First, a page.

https://www.amazon.com/Cuisinart-DCC...2%3A1248915011

    And how does it compare to the Bonavita BV1900TS which seems to be another popular product?

    Thank you all for these warm-hearted responses, it definitely is amazing the coffee community, can’t wait to get started with my first brew haha.

  8. #8
    Mal Dimal's Avatar
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    Welcome mate...

    Rather than the Bonavita unit, I would suggest the Behmor Brazen Plus as a much better brewer and capable of producing excellent quality brews day-in, day-out...
    Brazen Plus – Behmor

    Unsure of your location but if at all possible, try to get into one of our Site Sponsors' premises and test one out for yourself. You won't be sorry...

    Mal.
    P.S.
    You will need a decent grinder though, such as those mentioned above...
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    If ease and speed are more important than taste then any pod machine will fit the bill. There's always plenty on Gumtree for $10-15. And the sheer variety of pods you can buy is staggering so you're bound to find something you like, especially if you drink lattes etc.

  10. #10
    Senior Member trentski's Avatar
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    Quote Originally Posted by BalthazarG View Post
    Hi there coffeeidherer,



    He's right, and the reason integrated units are untrustworthy is this: if one section/compartment of the unit (be it the grinder or the machine) breaks down, the other becomes completely inoperable. Which means the whole contraption will then need repairing, or even replacing (depending on the repair costs).
    !
    I'll refute this. If your grinder breaks down your espresso machine isn't much use. I had a Rancilio Lucy for many years and it never broke down so again no issue.

    Thereotically, hypothetically a combination machine has drawbacks if one component fails, in reality it is not much different to having your grinder or espresso machine fails.

    Although I don't think you will get a quality espresso machine of any type for $200. Brazen would be my pick

  11. #11
    Senior Member BalthazarG's Avatar
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    If your grinder breaks down your espresso machine isn't much use.
    But that's exactly what I was saying, Trentski. Are you both refuting and supporting my Ph.D. thesis at the same time?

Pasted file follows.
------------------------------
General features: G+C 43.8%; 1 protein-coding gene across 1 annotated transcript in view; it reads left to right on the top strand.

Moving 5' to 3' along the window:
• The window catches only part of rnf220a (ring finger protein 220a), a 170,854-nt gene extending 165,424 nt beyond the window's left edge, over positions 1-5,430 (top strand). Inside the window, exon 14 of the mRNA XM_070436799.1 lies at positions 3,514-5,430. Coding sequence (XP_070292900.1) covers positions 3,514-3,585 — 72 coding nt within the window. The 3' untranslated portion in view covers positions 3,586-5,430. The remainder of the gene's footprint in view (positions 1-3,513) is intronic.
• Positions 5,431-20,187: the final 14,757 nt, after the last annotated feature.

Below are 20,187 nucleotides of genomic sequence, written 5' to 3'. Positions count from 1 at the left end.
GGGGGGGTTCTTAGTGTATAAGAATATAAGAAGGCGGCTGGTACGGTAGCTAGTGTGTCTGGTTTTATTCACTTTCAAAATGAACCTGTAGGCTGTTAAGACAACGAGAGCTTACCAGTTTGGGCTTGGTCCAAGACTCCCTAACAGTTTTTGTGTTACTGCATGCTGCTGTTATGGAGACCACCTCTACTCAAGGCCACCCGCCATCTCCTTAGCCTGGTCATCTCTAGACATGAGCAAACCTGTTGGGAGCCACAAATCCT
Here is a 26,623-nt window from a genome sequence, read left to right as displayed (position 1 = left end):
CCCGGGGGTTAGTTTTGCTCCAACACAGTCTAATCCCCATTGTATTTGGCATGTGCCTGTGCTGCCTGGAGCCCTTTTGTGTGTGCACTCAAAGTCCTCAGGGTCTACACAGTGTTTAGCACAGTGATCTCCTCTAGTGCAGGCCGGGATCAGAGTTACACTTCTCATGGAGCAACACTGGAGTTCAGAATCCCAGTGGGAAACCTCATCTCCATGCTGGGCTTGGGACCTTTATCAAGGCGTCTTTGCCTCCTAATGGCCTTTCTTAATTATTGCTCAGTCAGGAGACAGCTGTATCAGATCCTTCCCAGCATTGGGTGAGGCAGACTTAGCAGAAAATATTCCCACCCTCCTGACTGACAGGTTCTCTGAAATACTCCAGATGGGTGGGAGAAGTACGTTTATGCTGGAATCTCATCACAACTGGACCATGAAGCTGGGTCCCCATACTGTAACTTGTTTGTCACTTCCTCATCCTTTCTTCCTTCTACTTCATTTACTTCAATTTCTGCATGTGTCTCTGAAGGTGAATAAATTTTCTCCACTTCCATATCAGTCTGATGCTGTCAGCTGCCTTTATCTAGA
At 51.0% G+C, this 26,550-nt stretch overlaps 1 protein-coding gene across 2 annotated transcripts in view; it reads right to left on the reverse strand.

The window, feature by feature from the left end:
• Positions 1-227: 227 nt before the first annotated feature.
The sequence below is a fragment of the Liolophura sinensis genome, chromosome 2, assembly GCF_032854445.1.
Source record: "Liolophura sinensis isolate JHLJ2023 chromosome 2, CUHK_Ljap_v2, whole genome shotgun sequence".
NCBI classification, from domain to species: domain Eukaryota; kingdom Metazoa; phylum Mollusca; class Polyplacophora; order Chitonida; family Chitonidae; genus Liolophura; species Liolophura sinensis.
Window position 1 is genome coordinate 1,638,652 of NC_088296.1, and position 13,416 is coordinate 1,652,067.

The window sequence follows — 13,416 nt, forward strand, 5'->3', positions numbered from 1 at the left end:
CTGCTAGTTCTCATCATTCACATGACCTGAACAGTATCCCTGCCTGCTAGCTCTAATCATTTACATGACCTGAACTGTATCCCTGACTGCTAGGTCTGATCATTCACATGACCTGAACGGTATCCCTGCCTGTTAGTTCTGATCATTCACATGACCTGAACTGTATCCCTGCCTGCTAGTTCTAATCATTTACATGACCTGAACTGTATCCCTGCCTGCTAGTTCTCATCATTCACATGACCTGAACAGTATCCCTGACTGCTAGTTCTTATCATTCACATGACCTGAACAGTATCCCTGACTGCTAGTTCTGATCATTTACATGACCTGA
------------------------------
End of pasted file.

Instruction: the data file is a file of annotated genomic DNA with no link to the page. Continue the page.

12. #12
    Senior Member trentski's Avatar
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    Quote Originally Posted by BalthazarG View Post
    But that's exactly what I was saying, Trentski. Are you both refuting and supporting my Ph.D. thesis at the same time?
    Not at all, if you have a separate grinder and espresso machine, and your grinder breaks, your espresso machine is useless. Some people state that in these circumstances you can just use pre-ground coffee, but quite clearly they are wrong.

  13. #13
    Senior Member BalthazarG's Avatar
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    Not at all, if you have a separate grinder and espresso machine, and your grinder breaks, your espresso machine is useless.
    True! I should have mentioned that.

    Bottom line: if you're grinder breaks down - regardless of whether it's integrated with the machine or otherwise - you've basically got no coffee (and who wants instant anyway?).

    The issue of the machine breaking down is another story...

    *If your machine breaks down (and it's an integrated unit), the grinder attached to it can't be used;
    *On the other hand, if your machine breaks down, and it's separate from the grinder, then at least you can use the grinder to make a nice French press, Chemex, etc.

    Moral of the story? Stay the hell away from integrated units (unless, of course, it's a question of convenience and budget). But even then - stay the hell away from them.
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  14. #14
    Senior Member trentski's Avatar
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    Mine never broke down and the WAF was higher than having a separate grinder, I did upgrade to an e61 machine which necessitated a separate grinder but that kitchen has more room.

    Nothing wrong with a combi machine, you just need to know the limitations but that is true for any machine.
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  15. #15
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    When I suggested seperate machines in my post, I was thinking about reliability/ value for money. I don't think I've seen an integrated machine for sale for under about $1k (not that I've looked much.)
    I'd wonder about the quality of / wear in a $200 integrated machine.

    I happened to also think of the useless broken down grinder aspect, but I take your point Trentski.
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  16. #16
    Senior Member BalthazarG's Avatar
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    If, at the end of the day, you're on a really tight no-compromises budget, and are prepared to accept the risks of an integrated machine, then the Breville Barista Express can easily be sourced for a sale price between $500 and $600 (ie. half that of the Dual Boiler).